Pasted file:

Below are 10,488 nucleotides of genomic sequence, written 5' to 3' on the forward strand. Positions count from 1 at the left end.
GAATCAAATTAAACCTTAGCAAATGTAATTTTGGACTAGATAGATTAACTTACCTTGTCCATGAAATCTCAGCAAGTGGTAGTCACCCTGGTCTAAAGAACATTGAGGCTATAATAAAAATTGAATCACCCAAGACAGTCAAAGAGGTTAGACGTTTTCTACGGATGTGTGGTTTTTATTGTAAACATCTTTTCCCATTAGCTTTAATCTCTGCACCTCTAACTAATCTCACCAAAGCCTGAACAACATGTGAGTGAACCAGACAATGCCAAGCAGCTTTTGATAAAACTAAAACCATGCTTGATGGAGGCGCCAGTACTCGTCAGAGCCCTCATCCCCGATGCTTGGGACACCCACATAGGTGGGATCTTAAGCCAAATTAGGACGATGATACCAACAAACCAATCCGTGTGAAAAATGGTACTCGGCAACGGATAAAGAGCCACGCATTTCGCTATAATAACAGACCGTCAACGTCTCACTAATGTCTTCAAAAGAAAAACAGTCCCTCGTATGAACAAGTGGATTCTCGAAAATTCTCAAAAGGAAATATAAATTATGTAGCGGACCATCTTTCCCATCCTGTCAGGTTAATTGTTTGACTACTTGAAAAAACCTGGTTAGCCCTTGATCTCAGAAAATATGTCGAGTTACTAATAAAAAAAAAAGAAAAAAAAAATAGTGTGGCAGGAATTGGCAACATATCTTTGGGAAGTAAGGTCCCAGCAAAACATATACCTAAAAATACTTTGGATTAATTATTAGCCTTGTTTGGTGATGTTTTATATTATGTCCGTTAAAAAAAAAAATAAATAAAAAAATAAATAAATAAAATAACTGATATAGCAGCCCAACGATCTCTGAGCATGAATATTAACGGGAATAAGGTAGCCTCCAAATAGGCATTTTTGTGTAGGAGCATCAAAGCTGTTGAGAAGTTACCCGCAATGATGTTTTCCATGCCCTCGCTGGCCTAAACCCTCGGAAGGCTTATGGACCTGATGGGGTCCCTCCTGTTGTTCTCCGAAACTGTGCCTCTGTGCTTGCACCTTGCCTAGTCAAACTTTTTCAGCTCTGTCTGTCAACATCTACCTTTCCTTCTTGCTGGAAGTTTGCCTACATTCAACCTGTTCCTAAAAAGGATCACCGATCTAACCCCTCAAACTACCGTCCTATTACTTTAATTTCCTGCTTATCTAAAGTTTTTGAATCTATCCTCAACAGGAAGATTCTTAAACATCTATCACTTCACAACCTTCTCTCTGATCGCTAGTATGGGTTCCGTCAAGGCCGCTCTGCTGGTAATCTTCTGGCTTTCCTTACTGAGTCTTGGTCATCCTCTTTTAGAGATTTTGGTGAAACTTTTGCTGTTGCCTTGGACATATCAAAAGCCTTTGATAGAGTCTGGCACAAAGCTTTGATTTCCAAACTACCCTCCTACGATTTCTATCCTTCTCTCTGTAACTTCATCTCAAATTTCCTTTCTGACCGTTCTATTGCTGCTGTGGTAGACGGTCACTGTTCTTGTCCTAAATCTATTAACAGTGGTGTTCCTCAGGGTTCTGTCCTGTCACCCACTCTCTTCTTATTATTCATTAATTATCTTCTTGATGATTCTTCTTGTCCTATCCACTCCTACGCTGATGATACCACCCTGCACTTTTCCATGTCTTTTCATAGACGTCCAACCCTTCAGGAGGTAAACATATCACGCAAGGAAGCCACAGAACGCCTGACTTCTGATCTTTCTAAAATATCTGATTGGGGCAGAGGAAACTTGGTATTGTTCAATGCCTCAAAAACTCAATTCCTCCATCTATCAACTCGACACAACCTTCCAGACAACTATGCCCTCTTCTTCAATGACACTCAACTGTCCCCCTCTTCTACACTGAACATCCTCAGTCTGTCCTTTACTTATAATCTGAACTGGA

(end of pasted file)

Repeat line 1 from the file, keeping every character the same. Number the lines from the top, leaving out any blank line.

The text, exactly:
Below are 10,488 nucleotides of genomic sequence, written 5' to 3' on the forward strand. Positions count from 1 at the left end.